In this last post in a series of 4 for the Political Quarterly, Albert Weale explores how the result of a second referendum would be considered. Now that the options are clearly on the table for the electorate, a confirmatory vote would make sense for this “once in a generation” choice.
I began this series of blogs by noting the fogginess of the UK’s constitutional position in relation to the Brexit referendum. In formal terms the vote was advisory, since there was no concrete legislative proposal for voters to choose, by contrast say to the 2011 referendum on the Alternative Vote legislation. Yet, virtually all MPs acted on the assumption that the EU referendum was mandatory.
Even after the Miller judgement, ensuring that the government could not trigger Article 50 without parliamentary approval, many MPs and government ministers continued to debate the issue as though, once the electorate had voted, parliament had been given its marching orders. Yet, since no parliament can bind its successors, the fog has not lifted. We are now in a position in which, although no decision was taken to determine the precise constitutional status of the referendum, people insist that it would be contrary to democratic values to hold a second referendum.
Does it make a difference that neither parliament nor the government have chosen to conduct a confirmatory referendum? From one point of view, the answer to this question is ‘yes’. The fact that parliament could have insisted on a confirmatory referendum, but failed to do so, might seem to be a reason for completing Brexit without a second confirmatory referendum.
After all, this is how things work in ordinary life. If you are given a chance to commission a survey on a house you are buying and you do not take that chance, you have brought the consequences of your negligence upon yourself. So, the fact that the opportunity was not taken to confirm the practical result of the referendum suggests that the process should go ahead unimpeded. We are where we are, wherever we otherwise might have been.
Yet there is an opposite point of view. That view says that the failure even to consider the possibility of a second confirmatory referendum does not provide a reason for going ahead but instead is just the reason for saying that to date there has been a failure of political responsibility. If Brexit really is the once in a generation decision that it has been billed as, then it is a decision that should be taken with care.
In an earlier blog I suggested that a second referendum was like the second chamber of a parliamentary system, providing a form of super-majority decision making, but without the fancy franchise and arbitrary numbers that often go along with super-majorities.
If there was a failure of responsibility in not thinking through the implications of the first referendum, that failure could be corrected by a second referendum.
Given that we are where we are, voters would know more about what were the realistic alternatives to continued membership of the EU. Brexit would no longer be defined by the meaningless mantra ‘Brexit means Brexit’. It would be clear that, according to the Prime Minister’s agreement, Brexit would place the UK outside the Customs Union, the Single Market and the jurisdiction of the European Court of Justice.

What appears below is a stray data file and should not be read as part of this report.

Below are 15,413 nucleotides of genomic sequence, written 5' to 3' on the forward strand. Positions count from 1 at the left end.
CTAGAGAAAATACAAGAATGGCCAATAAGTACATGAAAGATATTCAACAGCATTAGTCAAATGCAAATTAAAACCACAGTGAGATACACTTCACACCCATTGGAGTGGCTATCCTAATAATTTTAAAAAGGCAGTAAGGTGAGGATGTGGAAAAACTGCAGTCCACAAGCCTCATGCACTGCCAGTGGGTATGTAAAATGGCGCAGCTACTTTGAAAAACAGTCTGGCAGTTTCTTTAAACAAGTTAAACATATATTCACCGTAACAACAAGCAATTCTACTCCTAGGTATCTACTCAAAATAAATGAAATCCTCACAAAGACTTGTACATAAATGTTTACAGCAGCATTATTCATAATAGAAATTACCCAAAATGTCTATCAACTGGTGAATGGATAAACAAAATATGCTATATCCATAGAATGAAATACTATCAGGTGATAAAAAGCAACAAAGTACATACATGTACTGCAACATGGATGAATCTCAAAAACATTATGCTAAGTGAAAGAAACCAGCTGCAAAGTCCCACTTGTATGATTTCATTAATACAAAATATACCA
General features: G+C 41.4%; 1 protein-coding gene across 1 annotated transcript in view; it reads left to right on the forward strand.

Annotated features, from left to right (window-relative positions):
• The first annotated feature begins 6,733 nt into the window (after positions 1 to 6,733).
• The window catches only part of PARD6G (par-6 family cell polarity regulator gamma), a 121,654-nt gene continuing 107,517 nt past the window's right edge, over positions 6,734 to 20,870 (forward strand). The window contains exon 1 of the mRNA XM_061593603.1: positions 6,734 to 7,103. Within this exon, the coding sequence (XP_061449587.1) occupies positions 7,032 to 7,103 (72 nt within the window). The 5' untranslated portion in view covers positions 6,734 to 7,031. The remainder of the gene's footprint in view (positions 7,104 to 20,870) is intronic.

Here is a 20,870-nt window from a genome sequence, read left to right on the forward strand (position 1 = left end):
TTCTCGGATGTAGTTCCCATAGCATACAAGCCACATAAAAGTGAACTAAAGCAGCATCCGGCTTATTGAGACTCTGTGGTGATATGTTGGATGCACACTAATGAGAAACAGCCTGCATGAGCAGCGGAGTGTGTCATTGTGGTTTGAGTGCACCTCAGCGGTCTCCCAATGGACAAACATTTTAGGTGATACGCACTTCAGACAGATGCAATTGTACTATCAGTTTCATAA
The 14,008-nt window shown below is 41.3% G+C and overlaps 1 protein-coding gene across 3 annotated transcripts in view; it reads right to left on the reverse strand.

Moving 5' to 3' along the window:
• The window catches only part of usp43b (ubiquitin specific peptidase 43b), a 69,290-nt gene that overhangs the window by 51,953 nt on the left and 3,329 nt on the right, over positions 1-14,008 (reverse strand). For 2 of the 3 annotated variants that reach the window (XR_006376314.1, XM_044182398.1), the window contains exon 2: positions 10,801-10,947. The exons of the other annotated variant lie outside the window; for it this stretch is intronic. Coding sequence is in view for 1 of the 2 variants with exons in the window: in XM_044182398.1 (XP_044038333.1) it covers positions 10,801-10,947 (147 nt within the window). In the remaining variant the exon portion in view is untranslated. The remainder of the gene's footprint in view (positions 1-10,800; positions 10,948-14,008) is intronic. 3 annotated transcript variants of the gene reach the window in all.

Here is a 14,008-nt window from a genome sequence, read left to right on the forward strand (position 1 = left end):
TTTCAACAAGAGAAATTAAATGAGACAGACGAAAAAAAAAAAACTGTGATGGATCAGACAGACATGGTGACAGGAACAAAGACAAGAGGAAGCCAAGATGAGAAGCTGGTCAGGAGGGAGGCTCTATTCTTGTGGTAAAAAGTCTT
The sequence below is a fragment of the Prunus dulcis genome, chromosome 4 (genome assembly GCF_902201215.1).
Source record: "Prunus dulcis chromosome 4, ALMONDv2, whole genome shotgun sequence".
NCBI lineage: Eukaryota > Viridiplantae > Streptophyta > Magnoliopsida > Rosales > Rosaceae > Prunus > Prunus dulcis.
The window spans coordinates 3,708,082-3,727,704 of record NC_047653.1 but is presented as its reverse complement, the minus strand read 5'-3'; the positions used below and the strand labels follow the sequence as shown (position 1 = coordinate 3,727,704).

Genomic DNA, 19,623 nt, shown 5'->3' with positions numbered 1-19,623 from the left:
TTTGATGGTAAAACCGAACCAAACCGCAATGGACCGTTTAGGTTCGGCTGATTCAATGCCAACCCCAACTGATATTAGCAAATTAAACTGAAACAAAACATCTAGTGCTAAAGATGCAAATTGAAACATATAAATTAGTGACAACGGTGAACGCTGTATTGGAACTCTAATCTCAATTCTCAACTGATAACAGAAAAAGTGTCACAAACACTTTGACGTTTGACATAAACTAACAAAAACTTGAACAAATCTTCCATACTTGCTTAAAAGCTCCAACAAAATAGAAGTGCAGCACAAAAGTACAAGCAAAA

On present form, and if the government has its way, this looks like the UK standing in a similar relationship to the EU as does Canada, provided – a big proviso – the Irish border problem can be solved by technical innovation. On that basis, at least voters could acquaint themselves with the relevant facts.
How should we interpret the results of a second referendum? Suppose it confirmed the result of the first one. That ought to carry considerable weight, for it would be inconsistent with democratic values for government and parliament not to accept that result.
By contrast, suppose a second referendum decisively overturned the result of the first, say by a margin of 55 per cent to 45 per cent or more. Then it would not be consistent with democratic values for parliament and the government to reject the result. To do so would be to prevent voters from changing their minds. Since parliament can change its mind, as it did over the Poll Tax in 1989 and 1990, there is no reason to prevent the electorate from changing its.
Do these conclusions still hold if the second vote is close, say by the same 52 percent to 48 percent as the first referendum? A two-round referendum system makes it more difficult to secure change, just as a two-chamber parliamentary system makes it more difficult to secure change than in a one-chamber system, but it does so without setting an arbitrary threshold of support for change.
So, if the second referendum repeated the result of the first, the two-round process would have done its job of providing an opportunity for rethinking the issue. If the second round negated the first, even by a small margin, that too would mean that the system had done its job.
Opponents of a second referendum sometimes say that it is simply a way by which a political class goes back to the people until it gets the result that it wants. Perhaps among some Europhiles that is true. But there is another way of concluding that a second referendum is justified, which relies solely upon democratic principles and what they imply for politically existential decisions. Look before you leap is a good principle. Vote twice in order to confirm is equally good.
Albert Weale is Emeritus Professor of Political Theory and Public Policy at UCL.
This article was originally published in the Political Quarterly and is reposted with permission.
Note: The views expressed in this post are those of the author, and not of the UCL European Institute, nor of UCL.